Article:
Jeff’s July Book Review, Week 1
A quick side note: I’ve changed to using the word “review” instead of “reviews” in the titles of my posts because I was reading Timothy Callahan’s column on CBR this week and I feel that I’m not really writing critical reviews as such but I’m more doing an overview of my impressions of the books. (I’m basically writing as if I was talking and not doing a lot of editing.) I thought about using the word “revue”, but all the online dictionaries I consulted said it has a musical theater connotation, and trust me nobody wants to hear me sing. None of this probably matters to anyone except me, but there you go.
Amazing Spider-Man: Crime and Punisher HC: This comes chronologically before the ASM collection I wrote about last week, but I somehow forgot to order it before now. It contains the Flash Thompson Iraq War story by Marc Guggenheim and Barry Kitson, which is must reading even if you hate the current direction of the book. (Spidey does not appear in the story except in Flash’s memories.) The bulk of the book is Joe Kelly and Chris Bachalo’s story reinventing Hammerhead – they actually make him scary – and pitting him against Spidey while he tries to save some kids from getting involved with a gang. Bachalo’s art here isn’t quite as good as in Sinister Spider-Man, but it’s really close. There’s also a two-part story with the Punisher guest-starring (hence the cover) that’s pretty good but not up to the level of the other stories. Overall, though, I recommend this book. Extras: Sal Buscema variant cover.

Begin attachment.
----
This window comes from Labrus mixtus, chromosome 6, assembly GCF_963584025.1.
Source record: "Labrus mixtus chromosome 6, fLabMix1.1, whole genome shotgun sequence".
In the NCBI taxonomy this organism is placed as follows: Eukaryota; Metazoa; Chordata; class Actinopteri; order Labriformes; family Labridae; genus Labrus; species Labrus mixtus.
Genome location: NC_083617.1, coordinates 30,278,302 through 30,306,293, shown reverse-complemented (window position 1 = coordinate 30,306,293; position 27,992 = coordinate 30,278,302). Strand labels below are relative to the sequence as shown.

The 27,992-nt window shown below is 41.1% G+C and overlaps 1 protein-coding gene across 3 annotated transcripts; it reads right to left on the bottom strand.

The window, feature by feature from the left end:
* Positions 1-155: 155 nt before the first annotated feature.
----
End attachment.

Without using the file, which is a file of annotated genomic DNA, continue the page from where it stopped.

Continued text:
Young X-Men Vol. 1: Final Genesis TPB: I don’t know why this series wasn’t successful, but I liked it a lot. Mark Guggenheim delivered great stories with fun surprises, and I think Ink is the most interesting X-Men character to come along in years. The premise is that Cyclops puts together a new team of young mutants for a specific mission, some of which I guess are from previous titles but no pre-knowledge of them is necessary. (I didn’t read New X-Men or Academy X although I’m told they were good.) Yanick Paquette’s artwork is great also – better than his Ultimate X-Men – it’s easy to tell the characters apart and the emotions are conveyed well. He drew all six issues in this collection, and the series suffered somewhat when he left. (I’m not sure if he left the sinking ship or if the ship sank because he left.) Extras: A page of character & cover sketches; dedication page to the late Marvel colorist Stéphane Peru.